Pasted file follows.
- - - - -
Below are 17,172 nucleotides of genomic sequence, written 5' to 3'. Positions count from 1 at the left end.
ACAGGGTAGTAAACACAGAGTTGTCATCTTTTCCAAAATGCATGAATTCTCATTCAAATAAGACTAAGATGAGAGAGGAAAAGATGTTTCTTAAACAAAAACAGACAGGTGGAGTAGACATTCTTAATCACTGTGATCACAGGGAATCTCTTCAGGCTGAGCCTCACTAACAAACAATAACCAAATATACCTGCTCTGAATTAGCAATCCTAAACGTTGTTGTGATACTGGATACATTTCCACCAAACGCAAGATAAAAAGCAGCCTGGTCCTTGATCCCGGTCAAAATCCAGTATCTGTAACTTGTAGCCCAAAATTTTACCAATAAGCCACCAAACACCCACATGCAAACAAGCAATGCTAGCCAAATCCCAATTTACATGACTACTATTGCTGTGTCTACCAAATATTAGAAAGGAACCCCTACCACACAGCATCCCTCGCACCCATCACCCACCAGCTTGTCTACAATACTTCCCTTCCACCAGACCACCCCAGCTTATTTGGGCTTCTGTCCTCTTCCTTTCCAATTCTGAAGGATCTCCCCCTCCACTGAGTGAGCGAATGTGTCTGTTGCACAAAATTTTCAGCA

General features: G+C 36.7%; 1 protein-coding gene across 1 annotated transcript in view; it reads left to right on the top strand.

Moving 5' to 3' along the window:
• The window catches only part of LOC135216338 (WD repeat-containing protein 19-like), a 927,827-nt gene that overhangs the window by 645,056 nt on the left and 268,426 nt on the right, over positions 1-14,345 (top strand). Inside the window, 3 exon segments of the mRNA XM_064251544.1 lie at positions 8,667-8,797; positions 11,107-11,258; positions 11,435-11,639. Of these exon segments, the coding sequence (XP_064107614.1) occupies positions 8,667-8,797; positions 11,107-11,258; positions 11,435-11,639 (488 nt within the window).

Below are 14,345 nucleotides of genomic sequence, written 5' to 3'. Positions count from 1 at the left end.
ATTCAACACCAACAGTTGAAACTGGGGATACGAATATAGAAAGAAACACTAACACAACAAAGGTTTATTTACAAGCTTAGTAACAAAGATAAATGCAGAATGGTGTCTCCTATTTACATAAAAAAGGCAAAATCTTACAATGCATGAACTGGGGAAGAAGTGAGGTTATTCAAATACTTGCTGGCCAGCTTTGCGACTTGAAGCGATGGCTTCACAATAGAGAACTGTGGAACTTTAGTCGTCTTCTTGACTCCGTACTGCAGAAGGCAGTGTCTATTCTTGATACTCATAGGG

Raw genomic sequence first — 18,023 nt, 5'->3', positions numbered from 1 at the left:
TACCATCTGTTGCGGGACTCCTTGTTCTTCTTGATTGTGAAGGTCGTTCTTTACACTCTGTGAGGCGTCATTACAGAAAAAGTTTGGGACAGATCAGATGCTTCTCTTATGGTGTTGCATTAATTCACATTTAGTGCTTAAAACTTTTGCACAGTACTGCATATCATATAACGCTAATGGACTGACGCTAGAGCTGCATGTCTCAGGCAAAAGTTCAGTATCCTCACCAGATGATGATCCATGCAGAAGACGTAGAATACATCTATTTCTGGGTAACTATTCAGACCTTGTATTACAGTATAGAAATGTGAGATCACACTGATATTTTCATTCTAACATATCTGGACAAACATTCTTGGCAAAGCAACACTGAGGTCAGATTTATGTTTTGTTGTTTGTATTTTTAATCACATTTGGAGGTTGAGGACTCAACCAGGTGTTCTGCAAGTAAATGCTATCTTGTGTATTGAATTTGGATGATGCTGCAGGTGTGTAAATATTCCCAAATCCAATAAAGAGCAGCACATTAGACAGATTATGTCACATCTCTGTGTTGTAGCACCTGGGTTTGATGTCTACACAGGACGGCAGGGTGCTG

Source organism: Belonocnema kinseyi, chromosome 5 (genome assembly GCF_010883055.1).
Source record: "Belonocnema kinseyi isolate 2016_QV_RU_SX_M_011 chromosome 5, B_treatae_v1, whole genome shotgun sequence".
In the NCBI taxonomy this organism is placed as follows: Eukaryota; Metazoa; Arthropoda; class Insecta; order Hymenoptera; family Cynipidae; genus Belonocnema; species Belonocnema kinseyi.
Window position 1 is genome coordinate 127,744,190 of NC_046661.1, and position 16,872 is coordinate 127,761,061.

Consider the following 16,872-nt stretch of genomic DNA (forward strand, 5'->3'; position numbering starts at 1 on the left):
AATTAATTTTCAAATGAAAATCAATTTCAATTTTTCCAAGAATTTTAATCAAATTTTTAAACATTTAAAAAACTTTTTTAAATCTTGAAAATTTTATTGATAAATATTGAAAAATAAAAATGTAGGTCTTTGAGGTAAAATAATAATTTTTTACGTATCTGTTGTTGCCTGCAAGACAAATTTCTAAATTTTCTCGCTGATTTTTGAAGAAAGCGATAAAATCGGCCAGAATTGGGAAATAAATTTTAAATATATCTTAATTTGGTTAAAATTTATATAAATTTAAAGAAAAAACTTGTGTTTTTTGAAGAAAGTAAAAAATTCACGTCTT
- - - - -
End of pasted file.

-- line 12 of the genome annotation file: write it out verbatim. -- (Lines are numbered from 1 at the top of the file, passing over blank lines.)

In the NCBI taxonomy this organism is placed as follows: Eukaryota; Metazoa; Arthropoda; class Insecta; order Hymenoptera; family Cynipidae; genus Belonocnema; species Belonocnema kinseyi.